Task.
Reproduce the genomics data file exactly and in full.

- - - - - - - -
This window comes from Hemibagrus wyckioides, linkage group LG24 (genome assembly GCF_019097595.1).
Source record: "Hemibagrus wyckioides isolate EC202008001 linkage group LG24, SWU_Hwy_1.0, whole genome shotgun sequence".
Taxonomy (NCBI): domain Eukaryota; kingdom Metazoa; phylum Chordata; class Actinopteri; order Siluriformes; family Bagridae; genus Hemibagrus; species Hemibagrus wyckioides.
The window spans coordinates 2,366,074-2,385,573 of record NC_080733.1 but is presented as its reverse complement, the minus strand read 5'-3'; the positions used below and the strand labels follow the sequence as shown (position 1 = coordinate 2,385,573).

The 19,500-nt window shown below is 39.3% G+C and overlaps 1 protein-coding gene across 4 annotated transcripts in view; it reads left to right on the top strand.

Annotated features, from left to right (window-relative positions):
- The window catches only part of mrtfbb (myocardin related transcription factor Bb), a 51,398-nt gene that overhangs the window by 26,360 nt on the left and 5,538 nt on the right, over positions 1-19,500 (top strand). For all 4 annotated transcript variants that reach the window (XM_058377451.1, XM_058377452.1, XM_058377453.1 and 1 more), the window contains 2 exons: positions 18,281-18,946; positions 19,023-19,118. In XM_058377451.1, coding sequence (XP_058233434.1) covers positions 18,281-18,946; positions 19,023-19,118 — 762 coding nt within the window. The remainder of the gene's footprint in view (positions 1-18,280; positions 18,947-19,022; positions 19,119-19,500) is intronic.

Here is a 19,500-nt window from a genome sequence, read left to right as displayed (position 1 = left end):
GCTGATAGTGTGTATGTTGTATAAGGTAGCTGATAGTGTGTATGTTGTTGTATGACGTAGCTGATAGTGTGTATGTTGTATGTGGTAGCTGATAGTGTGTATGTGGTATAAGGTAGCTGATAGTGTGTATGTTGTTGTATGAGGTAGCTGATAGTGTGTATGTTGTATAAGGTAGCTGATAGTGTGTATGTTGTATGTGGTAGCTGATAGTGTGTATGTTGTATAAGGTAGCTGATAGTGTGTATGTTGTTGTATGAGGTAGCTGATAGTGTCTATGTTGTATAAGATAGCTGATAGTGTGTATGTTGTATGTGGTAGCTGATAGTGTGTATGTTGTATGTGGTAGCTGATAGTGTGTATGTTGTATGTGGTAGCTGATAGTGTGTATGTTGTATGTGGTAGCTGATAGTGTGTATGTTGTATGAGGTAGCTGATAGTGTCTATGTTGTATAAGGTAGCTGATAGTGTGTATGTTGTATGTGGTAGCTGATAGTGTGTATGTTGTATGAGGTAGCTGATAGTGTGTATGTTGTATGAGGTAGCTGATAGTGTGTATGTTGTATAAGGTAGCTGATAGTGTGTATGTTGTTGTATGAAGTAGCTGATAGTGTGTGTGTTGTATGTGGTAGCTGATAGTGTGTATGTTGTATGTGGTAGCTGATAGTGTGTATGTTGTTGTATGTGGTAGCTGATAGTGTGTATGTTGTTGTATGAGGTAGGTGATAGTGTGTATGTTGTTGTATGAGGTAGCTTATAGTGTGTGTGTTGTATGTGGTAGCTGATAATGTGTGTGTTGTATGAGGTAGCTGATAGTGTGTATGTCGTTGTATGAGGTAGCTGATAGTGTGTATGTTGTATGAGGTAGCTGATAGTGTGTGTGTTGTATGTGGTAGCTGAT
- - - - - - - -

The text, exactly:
This window comes from Hemibagrus wyckioides, linkage group LG24 (genome assembly GCF_019097595.1).
Source record: "Hemibagrus wyckioides isolate EC202008001 linkage group LG24, SWU_Hwy_1.0, whole genome shotgun sequence".
Taxonomy (NCBI): domain Eukaryota; kingdom Metazoa; phylum Chordata; class Actinopteri; order Siluriformes; family Bagridae; genus Hemibagrus; species Hemibagrus wyckioides.
The window spans coordinates 2,366,074-2,385,573 of record NC_080733.1 but is presented as its reverse complement, the minus strand read 5'-3'; the positions used below and the strand labels follow the sequence as shown (position 1 = coordinate 2,385,573).

The 19,500-nt window shown below is 39.3% G+C and overlaps 1 protein-coding gene across 4 annotated transcripts in view; it reads left to right on the top strand.

Annotated features, from left to right (window-relative positions):
- The window catches only part of mrtfbb (myocardin related transcription factor Bb), a 51,398-nt gene that overhangs the window by 26,360 nt on the left and 5,538 nt on the right, over positions 1-19,500 (top strand). For all 4 annotated transcript variants that reach the window (XM_058377451.1, XM_058377452.1, XM_058377453.1 and 1 more), the window contains 2 exons: positions 18,281-18,946; positions 19,023-19,118. In XM_058377451.1, coding sequence (XP_058233434.1) covers positions 18,281-18,946; positions 19,023-19,118 — 762 coding nt within the window. The remainder of the gene's footprint in view (positions 1-18,280; positions 18,947-19,022; positions 19,119-19,500) is intronic.

Here is a 19,500-nt window from a genome sequence, read left to right as displayed (position 1 = left end):
GCTGATAGTGTGTATGTTGTATAAGGTAGCTGATAGTGTGTATGTTGTTGTATGACGTAGCTGATAGTGTGTATGTTGTATGTGGTAGCTGATAGTGTGTATGTGGTATAAGGTAGCTGATAGTGTGTATGTTGTTGTATGAGGTAGCTGATAGTGTGTATGTTGTATAAGGTAGCTGATAGTGTGTATGTTGTATGTGGTAGCTGATAGTGTGTATGTTGTATAAGGTAGCTGATAGTGTGTATGTTGTTGTATGAGGTAGCTGATAGTGTCTATGTTGTATAAGATAGCTGATAGTGTGTATGTTGTATGTGGTAGCTGATAGTGTGTATGTTGTATGTGGTAGCTGATAGTGTGTATGTTGTATGTGGTAGCTGATAGTGTGTATGTTGTATGTGGTAGCTGATAGTGTGTATGTTGTATGAGGTAGCTGATAGTGTCTATGTTGTATAAGGTAGCTGATAGTGTGTATGTTGTATGTGGTAGCTGATAGTGTGTATGTTGTATGAGGTAGCTGATAGTGTGTATGTTGTATGAGGTAGCTGATAGTGTGTATGTTGTATAAGGTAGCTGATAGTGTGTATGTTGTTGTATGAAGTAGCTGATAGTGTGTGTGTTGTATGTGGTAGCTGATAGTGTGTATGTTGTATGTGGTAGCTGATAGTGTGTATGTTGTTGTATGTGGTAGCTGATAGTGTGTATGTTGTTGTATGAGGTAGGTGATAGTGTGTATGTTGTTGTATGAGGTAGCTTATAGTGTGTGTGTTGTATGTGGTAGCTGATAATGTGTGTGTTGTATGAGGTAGCTGATAGTGTGTATGTCGTTGTATGAGGTAGCTGATAGTGTGTATGTTGTATGAGGTAGCTGATAGTGTGTGTGTTGTATGTGGTAGCTGAT